Before the Rangers this decade and before the Penguins in the 90's, the Islanders were the bane of Washington's existence, teaching the Caps exactly how to lose 7-game series in heartbreaking fashion. Everybody knows about the Easter Epic and Hunter's hit on Turgeon. More recently, we're all still basking a bit in the memory of Kuznetsov's goal above that won the Caps one of the most hard-fought series I have ever watched. Unfortunately, our first meeting this year won't be until January 7th, but if the preseason was any indication, the game as well as the season series will be physical, heart-pounding, and absolutely exhilarating. And if these two teams meet again in the playoffs, oh boy. This is quickly becoming one of the best and most exciting rivalries in the league.

2. New York Rangers
Best Moment in the Rivalry:

Washington's most-met playoff opponent, both all-time and in the OV era, is now the New York Rangers. After last year's heartbreaking Game 7 loss, the third straight seven-game series loss to the Rags, the Caps have shown that they have a thirst for revenge this year after their 7-3 dismantling of the struggling Manhattan squad. So why do the Rags rank second instead of first? For me, the answer is, quite simply, I don't hate enough of their players. Chris Kreider is an idiot, Derek Brassard is weird, and Marc Staal is washed-up and terrible, but other than them, who is there to hate? Dan Girardi and Ryan McDonagh, who play their hearts out to stop OV? Rick Nash, the 40-goal scorer who is almost as maligned as OV? And of course, Henrik Lundqvist, the bane of Caps fans, who has singlehandedly carried the Rags over the course of his 10-11 year career? The games are thrilling, suspenseful, and usually heartbreaking, but there simply isn't the level of hatred needed to rank this rivalry first.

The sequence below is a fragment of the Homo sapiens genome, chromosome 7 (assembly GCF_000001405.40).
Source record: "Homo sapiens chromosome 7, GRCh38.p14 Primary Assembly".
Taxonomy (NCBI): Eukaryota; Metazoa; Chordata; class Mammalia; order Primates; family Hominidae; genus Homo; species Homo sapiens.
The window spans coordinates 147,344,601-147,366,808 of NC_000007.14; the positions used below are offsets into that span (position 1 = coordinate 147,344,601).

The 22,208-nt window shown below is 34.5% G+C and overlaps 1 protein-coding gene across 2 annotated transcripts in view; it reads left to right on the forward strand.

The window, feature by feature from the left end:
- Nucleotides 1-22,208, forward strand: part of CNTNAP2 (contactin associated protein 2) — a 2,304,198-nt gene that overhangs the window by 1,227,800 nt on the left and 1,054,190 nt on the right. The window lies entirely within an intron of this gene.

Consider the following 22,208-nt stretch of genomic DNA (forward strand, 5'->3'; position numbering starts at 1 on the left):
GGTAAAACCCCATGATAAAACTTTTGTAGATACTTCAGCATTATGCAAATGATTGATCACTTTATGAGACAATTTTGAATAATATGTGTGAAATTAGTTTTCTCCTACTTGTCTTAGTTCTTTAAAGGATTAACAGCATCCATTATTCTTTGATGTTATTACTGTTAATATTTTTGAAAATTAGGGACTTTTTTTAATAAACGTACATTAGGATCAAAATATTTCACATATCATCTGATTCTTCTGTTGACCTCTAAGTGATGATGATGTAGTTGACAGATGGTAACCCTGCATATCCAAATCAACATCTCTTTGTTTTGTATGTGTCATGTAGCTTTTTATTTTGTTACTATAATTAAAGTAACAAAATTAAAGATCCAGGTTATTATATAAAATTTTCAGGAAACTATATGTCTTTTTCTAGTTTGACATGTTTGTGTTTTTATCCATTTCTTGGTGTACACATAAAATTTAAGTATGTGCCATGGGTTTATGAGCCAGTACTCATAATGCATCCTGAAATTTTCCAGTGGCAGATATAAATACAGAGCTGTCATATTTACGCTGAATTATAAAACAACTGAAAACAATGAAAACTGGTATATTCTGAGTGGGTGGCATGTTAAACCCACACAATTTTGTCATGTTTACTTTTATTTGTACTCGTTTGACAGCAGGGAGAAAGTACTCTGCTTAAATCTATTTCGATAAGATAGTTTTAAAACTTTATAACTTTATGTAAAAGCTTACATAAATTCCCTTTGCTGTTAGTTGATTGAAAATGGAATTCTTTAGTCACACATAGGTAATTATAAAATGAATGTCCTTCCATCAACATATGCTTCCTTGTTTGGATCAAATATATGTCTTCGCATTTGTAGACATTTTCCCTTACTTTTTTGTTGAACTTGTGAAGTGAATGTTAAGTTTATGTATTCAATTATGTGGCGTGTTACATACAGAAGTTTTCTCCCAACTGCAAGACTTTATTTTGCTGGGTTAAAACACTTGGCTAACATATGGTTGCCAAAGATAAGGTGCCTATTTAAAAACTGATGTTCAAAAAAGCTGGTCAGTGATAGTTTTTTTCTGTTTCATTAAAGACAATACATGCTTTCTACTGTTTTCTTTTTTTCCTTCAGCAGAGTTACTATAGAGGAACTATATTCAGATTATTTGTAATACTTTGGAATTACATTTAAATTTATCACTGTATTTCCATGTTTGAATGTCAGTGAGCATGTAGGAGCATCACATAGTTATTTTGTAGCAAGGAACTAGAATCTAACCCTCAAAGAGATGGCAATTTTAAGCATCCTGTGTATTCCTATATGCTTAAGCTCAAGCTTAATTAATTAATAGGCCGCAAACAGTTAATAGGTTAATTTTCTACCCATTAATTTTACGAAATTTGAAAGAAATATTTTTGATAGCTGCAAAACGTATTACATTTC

1. Pittsburgh Penguins
Best Moment in the Rivalry:

Pittsburgh, however, is a different story. It all started in the 90's with the successive years of playoff heartbreaks. Can anybody forget the Petr Nedved 4OT goal? That is in the pantheon of the Caps' disasters along with the Easter Epic, Tikkanen, Ward's high-stick, and Stepan. The rivalry is still going strong these days, despite the few playoff meetings between these two teams. And let me tell you, we may not meet in the playoffs, but I hate nearly everybody on that team (with the exception of Eric Fehr and Steven Oleksy, of course. Sniff). Sidney Crosby's a whining diva. Evgeni Malkin's an annoying idiot who is always the most dangerous player on Pittsburgh when we play. Kris Letang is a cheap-shotting diver. Chris Kunitz and David Perron are talentless goons who get free points from playing with Crosby. The list goes on and on, and there will probably never be a team I hate more than Pittsburgh.

So this is my ranking for the Caps' biggest rivals right now. What do you think? Do you have a different number one? Other teams in the Top 5? Let me know, and Let's Go Caps!